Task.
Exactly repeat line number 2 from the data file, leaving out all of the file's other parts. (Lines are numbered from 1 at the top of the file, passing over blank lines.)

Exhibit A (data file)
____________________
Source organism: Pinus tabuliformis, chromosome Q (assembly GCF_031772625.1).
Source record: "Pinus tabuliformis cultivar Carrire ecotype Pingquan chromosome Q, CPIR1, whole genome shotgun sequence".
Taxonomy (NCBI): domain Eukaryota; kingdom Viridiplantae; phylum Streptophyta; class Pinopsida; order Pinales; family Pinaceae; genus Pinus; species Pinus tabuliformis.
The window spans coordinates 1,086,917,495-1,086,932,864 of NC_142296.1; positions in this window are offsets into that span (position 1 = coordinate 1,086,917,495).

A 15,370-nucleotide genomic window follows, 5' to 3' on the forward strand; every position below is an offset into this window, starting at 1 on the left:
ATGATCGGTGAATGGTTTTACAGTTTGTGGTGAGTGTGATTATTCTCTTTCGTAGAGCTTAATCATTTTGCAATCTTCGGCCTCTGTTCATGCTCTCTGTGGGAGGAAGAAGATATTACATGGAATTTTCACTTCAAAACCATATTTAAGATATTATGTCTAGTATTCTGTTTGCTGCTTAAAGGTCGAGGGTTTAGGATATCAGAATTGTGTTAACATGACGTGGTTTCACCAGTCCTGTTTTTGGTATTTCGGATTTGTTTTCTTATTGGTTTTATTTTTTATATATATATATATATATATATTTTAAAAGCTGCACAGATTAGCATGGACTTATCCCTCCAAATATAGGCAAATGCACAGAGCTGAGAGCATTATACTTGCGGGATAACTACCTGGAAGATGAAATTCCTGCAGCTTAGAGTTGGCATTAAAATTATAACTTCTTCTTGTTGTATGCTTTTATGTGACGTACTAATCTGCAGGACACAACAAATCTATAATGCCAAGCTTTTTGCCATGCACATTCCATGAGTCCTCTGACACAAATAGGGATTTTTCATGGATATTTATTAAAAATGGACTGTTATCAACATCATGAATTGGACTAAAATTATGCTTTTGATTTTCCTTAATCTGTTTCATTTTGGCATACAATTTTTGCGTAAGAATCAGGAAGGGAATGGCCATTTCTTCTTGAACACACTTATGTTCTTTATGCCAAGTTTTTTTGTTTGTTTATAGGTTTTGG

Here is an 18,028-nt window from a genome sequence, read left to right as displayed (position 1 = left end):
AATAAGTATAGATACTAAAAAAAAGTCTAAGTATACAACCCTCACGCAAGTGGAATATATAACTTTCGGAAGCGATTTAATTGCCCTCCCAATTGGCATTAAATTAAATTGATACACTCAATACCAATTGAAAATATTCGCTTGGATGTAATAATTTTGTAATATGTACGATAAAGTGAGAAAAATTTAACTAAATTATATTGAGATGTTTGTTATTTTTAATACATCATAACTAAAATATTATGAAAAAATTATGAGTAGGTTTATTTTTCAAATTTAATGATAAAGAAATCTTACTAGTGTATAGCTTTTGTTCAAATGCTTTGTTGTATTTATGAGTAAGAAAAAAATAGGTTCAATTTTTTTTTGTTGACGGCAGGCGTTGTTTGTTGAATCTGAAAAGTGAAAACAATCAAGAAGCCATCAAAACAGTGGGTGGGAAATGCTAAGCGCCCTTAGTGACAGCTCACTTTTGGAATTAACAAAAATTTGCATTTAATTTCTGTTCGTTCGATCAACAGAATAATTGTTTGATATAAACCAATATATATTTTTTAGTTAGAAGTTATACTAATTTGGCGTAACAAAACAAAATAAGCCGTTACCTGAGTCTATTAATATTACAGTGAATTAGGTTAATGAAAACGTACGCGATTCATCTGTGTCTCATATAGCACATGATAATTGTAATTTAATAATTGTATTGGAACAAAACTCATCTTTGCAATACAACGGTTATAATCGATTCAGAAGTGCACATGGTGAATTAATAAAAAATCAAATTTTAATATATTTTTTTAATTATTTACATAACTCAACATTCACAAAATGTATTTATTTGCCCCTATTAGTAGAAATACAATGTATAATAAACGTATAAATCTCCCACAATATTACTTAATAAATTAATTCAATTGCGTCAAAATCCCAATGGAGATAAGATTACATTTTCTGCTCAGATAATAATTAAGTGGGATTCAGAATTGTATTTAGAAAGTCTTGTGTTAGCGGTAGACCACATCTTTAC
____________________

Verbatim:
Source record: "Pinus tabuliformis cultivar Carrire ecotype Pingquan chromosome Q, CPIR1, whole genome shotgun sequence".